In 2005, all of my files were paper files. By 2012, none of my files were paper files. The advent of high speed scanners, tremendous processing power, and cheap cloud based digital storage has been a game changer. No more losing documents. No more having to go into the office to check a file. No heavy brief case. All my files wherever I need them.

3. Social Media

Facebook wasn’t a thing in 2005. I mean it existed. But unless you were an ivy league grad you didn’t have access to it. Now Facebook and other sites like Twitter have radically changed the way I receive information and connect with the outside world.

4. Avvo And Lawyer Rating Sites

Connecticut didn’t have Avvo in 2005. It existed in several states including MA. Now lawyers are reviewed everywhere. Avvo, google, yelp and others. It has changed the way clients find lawyers. It has shifted power in the attorney-client relationship to the client.

5. Global Teams

Mobile and paperless have opened my ability to expand my team. My reception service is in Portland, Oregon. If I need a task done, I can post a job on Upwork and someone in Asia can work while I sleep.  Legal teams are quickly assembling not just as firms – but on task or case based needs. This trend will only continue to grow.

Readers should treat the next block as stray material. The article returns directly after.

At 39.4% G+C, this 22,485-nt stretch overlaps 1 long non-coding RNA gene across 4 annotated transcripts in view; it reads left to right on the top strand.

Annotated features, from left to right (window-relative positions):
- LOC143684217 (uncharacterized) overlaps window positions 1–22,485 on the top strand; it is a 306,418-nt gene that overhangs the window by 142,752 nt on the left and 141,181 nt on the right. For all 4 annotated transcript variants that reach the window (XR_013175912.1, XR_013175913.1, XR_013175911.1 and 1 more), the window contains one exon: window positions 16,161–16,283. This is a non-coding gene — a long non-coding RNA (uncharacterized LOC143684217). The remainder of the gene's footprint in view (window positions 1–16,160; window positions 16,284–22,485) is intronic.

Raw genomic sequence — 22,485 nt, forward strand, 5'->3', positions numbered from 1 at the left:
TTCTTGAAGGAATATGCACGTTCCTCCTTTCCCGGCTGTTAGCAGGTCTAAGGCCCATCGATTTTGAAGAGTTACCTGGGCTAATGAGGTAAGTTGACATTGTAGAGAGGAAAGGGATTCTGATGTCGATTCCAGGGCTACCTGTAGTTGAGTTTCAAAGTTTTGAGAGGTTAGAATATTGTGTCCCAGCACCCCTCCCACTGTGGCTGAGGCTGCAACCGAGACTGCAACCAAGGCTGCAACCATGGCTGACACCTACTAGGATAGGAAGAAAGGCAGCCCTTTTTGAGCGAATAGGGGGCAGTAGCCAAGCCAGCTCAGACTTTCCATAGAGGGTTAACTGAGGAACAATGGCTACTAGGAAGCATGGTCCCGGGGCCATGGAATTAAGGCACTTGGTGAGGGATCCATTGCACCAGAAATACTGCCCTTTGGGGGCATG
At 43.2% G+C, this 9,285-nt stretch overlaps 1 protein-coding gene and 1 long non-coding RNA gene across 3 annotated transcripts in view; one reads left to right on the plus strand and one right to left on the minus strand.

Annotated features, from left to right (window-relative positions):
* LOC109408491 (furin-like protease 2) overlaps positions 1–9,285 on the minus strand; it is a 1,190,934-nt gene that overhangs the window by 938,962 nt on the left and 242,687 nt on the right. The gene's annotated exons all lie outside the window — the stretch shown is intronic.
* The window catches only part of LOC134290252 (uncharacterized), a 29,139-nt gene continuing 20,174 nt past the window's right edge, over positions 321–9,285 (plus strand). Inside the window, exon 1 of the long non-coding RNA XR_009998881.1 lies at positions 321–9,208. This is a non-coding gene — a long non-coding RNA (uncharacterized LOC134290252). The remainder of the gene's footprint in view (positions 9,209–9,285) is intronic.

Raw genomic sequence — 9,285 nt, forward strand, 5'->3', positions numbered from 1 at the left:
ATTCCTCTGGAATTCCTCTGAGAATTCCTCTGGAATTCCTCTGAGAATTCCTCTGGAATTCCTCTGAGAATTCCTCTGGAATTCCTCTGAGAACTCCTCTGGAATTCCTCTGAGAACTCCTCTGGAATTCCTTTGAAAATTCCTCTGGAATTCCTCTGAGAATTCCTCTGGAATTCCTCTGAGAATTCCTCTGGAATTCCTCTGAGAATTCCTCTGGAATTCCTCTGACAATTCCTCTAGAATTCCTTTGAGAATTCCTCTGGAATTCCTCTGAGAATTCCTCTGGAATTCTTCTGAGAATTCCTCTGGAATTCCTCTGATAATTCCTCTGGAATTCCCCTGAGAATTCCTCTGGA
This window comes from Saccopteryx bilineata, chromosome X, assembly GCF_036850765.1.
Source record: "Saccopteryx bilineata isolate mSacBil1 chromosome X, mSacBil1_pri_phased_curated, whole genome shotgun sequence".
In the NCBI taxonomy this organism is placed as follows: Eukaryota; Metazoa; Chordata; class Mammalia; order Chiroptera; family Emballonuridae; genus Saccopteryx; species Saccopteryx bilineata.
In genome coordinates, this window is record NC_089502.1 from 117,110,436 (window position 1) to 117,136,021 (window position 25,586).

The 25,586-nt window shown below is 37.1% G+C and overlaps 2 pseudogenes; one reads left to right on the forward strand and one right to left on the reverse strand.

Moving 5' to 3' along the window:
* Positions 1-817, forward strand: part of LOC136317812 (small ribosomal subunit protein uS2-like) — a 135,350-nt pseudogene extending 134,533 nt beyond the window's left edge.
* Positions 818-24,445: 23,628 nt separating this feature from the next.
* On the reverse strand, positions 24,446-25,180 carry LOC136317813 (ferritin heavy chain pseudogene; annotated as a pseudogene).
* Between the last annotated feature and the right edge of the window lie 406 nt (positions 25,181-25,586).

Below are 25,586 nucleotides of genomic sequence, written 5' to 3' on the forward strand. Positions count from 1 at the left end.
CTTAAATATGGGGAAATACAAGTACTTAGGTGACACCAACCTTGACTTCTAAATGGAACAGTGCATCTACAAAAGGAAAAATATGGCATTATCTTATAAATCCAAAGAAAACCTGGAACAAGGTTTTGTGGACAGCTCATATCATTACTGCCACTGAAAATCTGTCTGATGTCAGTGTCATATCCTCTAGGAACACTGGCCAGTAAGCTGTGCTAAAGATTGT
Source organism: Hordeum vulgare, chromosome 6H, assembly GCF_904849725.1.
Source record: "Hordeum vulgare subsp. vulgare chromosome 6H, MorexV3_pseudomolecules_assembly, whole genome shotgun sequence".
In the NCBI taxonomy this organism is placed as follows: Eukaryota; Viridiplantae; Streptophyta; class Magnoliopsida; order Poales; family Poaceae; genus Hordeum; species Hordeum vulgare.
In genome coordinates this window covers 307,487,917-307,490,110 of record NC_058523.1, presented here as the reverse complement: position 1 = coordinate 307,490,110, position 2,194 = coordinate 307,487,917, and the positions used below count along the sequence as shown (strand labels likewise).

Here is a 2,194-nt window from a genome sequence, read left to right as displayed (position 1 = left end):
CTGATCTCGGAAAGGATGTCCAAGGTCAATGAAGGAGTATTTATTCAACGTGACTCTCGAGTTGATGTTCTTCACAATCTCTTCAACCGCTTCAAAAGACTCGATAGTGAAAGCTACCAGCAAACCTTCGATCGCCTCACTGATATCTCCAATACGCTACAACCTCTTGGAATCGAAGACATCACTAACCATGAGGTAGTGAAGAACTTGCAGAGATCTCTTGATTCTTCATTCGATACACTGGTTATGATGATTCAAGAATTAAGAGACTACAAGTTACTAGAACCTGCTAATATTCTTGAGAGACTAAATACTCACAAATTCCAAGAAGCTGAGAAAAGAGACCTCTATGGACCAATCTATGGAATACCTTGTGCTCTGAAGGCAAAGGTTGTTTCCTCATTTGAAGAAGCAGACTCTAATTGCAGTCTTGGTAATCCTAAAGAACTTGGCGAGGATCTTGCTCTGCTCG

6. Law Practice Automation

A robot does my schedule. I can go from intake to a new file with the click of a button – client agreement, authorizations, instructions, a complaint, discovery – all generated without me. The speed of practice is fast and getting even faster.

Every one of these changes has impacted my practice. But the sum of all of them is greater than the parts. The opportunities have never been greater. The demands have never been greater. There’s no waiting a few days to respond to a letter. There’s no letter to respond to. I can do more than ever before. But I work more than ever before.

2016 began with a text message at 2:30 AM from someone who needed my help. In 5 years, that same person will be messaging a bot. Change abounds.

Generating Web Content Ideas

Generating Web Content Ideas 

This episode of “Ask Ryan” addresses generating web content ideas for attorneys and law firms – topics for blog posts, linkedin articles, and youtube videos.

Hey Ryan, would you mind sharing your system for coming up with blog topics/video topics? Do you just have a couple go to sites? -Robert from the Midwest.

I started this website almost 9 years ago. I haven’t begun to scratch the surface of topics that I would like to write about. I have never used a website to for content ideas. This site would not exist if I my content ideas were generated by a website. That would feel a whole lot like work. This site is a labor of love. A hobby.